Amid aging society, latest technology utilized for dementia care
Visualizing cognitive function
People tend to think there is no way to avoid the decline in brain functions caused by aging. However, that is apparently not the case.
Research in recent years has demonstrated that training to place stress on the brain’s prefrontal area enhances cognitive function. But it was hard to easily understand the effects of such training in an everyday environment.
Addressing such needs, a measurement terminal worn on the head went on sale at the end of 2018 as a “presymptomatic solution” for maintaining brain function. NeU Corp., a startup jointly funded by Hitachi High-Technologies Corp. and Tohoku University, developed the product, which can measure activity in the prefrontal area, which is considered the control center of the brain, through blood flow.
Wirelessly connecting to smartphones and tablets, it would enable a wearer to go through training while brain activity is being measured. The results would be shown through scores. The convenience from wearing to measurement is one of its features. Ryuta Kawashima, director of the Institute of Development, Aging and Cancer at Tohoku University, who is known as a brain exercise expert, supervised it.
What lies at the base of the device is optical topography, which was developed at the fundamental research center of Hitachi Ltd. in 1995. Wearing such a device allows the measurement of brain activity and its visualization. This technology was used for patients with amyotrophic lateral sclerosis (ALS, also known as motor neuron disease) as a communicator.
NeU CEO Kiyoshi Hasegawa has long focused his attention on industrial applications of brain science, and was involved in developing such technology as one of the new businesses in the Hitachi group.
Thanks to the widespread health awareness in addition to the advancement of a super-aging society, Hasegawa received positive responses from every generation, saying, “A culture of sensing oneself began to gradually take root.”
One such trend is the increasing popularity of devices worn on the arm that measure various things, including number of steps taken and heart rate. NeU seeks to expand sales of this device not only to consumers directly, but also through training gyms.
Focusing on prevention
“It is an urgent task to address issues of dementia,” Prime Minister Shinzo Abe said at the first meeting with relevant ministers on enhancing measures to that end in December. The government is scheduled to compile an outline in June that would serve as a guideline for various policies, after discussing topics, including research on precaution and measures facilitating regional social participation.
The government has mainly implemented policies enabling local communities to offer support to the elderly with dementia based on the Comprehensive Strategy to Accelerate Dementia Measures, known as the New Orange Plan, adopted in 2015. The new outline is expected to have precaution as its main pillar, seeking to work on research on precautionary measures and their construction, as well as the development of new drugs.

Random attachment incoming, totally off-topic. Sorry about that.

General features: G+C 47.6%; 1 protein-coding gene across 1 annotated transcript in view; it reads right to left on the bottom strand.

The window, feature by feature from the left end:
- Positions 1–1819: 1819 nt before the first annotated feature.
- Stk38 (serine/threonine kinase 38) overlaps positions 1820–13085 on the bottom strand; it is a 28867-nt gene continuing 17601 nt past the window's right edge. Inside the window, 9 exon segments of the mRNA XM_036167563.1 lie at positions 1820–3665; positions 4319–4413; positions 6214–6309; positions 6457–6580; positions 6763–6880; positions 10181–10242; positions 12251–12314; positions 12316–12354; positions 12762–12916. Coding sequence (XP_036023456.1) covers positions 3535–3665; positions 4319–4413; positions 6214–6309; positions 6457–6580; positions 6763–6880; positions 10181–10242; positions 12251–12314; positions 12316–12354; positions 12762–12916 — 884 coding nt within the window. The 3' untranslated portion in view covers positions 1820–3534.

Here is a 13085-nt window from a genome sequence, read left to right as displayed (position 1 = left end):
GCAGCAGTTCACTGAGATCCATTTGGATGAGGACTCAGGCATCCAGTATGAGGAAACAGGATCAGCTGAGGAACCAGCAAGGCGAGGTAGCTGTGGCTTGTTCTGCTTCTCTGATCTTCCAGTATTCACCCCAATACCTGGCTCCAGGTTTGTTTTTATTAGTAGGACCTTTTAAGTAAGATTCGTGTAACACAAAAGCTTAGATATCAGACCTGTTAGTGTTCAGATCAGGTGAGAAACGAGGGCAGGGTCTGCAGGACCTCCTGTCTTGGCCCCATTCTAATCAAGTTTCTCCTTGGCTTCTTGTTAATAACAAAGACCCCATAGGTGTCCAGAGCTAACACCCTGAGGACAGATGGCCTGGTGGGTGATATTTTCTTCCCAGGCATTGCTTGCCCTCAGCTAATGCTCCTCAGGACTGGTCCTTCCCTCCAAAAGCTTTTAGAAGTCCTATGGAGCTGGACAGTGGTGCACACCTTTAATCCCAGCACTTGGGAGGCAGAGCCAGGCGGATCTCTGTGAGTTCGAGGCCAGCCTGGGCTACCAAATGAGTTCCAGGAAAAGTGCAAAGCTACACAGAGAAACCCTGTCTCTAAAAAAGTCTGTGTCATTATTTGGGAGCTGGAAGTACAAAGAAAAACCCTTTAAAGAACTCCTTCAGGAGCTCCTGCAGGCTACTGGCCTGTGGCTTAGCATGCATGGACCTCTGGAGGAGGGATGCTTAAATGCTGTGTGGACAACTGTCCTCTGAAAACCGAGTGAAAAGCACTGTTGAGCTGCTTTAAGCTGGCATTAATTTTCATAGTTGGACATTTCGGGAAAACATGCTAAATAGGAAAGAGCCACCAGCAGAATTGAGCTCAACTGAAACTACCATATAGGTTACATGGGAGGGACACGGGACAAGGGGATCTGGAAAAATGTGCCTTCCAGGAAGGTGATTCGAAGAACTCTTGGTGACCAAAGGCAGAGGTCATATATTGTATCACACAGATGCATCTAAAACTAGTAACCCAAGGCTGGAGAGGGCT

The Ministry of Economy, Trade and Industry aims to nurture a market for devices and relevant services that could help prevent dementia. The ministry seeks to create a framework with collaboration of local municipalities and private companies that works to demonstrate the effects of relevant measures. It also sets out to establish an evaluation index through professional bodies.
“What’s required is collaboration across a wide variety of consumer goods industries; the development and dissemination of new devices and services are essential,” according to the ministry’s Healthcare Industries Division. Behind this is the fact that the burden is huge for not only dementia patients, but also family members, in addition to the possible social costs.
The government’s growth strategy adopted in 2018 placed the creation of the next generation health care system as one of its main pillars. On the nursing care front, it stresses the acceleration of development and introduction of AI, robots and sensors. The strategy said, “Utilizing the evidence obtained from examining effects, (the government) plans to make an assessment (in that direction) following the next nursing care fee revision.”
ExaWizards’ Ishiyama pointed out, “What would be a key is how much the public and private sectors can collaborate in the following two indispensable areas — obtaining evidence and creating platforms to utilize that evidence.”
There is still a long way to go before a system will be in place in which people can receive benefits in a society where revolutionary technology and services are widely available. The availability of such a system would serve as a touchstone toward the realization of an ageless society in the era of the 100-year life.